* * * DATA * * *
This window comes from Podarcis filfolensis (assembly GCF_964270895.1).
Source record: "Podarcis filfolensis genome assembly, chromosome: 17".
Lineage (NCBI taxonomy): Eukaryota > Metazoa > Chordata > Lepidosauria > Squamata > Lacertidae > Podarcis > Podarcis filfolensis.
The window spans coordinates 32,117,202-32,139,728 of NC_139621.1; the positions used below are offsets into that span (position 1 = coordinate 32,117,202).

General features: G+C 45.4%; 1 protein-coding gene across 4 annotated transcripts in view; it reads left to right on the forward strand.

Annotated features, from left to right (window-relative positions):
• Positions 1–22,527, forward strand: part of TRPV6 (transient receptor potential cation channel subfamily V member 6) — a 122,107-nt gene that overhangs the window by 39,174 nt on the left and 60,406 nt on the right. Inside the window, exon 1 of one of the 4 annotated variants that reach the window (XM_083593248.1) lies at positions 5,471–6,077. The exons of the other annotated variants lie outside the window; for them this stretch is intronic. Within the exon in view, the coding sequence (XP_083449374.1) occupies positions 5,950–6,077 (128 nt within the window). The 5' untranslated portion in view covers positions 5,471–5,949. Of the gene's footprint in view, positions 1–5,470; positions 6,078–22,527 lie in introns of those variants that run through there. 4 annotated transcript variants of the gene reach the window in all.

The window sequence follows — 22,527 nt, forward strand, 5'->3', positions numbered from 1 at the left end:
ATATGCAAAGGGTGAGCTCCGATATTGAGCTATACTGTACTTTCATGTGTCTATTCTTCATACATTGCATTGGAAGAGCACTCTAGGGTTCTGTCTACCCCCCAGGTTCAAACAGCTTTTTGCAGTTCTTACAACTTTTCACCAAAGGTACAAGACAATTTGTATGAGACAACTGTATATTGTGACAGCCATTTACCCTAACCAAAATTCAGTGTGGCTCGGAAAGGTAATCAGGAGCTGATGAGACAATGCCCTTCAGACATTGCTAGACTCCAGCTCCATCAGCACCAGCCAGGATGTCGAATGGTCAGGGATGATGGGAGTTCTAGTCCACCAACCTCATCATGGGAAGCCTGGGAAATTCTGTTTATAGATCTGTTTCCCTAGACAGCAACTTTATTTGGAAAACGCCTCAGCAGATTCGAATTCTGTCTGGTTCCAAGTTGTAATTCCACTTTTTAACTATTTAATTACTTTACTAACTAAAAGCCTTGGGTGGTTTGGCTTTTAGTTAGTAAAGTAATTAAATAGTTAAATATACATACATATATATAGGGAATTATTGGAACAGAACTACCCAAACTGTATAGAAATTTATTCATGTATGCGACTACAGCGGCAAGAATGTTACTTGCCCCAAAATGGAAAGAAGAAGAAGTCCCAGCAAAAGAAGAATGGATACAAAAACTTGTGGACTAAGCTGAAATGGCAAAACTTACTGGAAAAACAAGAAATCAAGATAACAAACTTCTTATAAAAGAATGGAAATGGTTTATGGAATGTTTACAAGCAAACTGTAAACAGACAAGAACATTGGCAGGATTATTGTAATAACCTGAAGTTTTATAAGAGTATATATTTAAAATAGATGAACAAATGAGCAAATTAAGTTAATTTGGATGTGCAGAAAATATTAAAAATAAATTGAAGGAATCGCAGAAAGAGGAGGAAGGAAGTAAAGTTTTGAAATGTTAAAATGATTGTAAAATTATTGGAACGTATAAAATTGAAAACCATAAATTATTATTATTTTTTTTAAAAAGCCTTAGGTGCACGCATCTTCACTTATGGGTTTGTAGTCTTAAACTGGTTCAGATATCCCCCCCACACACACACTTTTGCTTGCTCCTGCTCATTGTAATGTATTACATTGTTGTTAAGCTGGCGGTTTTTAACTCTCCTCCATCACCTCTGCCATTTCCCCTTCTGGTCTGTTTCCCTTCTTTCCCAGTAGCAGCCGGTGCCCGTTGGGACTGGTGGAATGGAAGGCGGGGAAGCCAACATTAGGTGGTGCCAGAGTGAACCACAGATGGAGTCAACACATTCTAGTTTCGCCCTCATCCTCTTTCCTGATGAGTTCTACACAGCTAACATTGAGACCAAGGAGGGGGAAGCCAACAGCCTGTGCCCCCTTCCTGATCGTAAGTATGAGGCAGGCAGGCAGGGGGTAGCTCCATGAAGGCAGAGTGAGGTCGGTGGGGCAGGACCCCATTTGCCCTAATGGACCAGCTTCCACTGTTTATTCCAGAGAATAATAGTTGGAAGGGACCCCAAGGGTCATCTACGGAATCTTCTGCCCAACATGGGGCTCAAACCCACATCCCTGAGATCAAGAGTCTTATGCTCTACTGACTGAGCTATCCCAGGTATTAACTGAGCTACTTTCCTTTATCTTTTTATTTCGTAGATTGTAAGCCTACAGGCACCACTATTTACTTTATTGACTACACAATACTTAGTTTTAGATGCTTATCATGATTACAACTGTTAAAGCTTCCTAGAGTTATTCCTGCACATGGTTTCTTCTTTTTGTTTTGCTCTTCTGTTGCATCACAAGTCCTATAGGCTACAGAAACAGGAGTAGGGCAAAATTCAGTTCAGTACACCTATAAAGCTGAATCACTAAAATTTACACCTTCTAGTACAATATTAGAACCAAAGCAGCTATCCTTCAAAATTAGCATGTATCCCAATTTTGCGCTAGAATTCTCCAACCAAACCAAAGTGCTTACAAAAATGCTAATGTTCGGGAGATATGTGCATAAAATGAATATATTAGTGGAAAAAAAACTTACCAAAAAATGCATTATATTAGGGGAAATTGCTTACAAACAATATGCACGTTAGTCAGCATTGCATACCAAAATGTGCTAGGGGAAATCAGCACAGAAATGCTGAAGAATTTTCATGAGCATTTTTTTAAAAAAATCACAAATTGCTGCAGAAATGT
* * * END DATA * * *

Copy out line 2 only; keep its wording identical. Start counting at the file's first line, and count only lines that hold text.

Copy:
Source record: "Podarcis filfolensis genome assembly, chromosome: 17".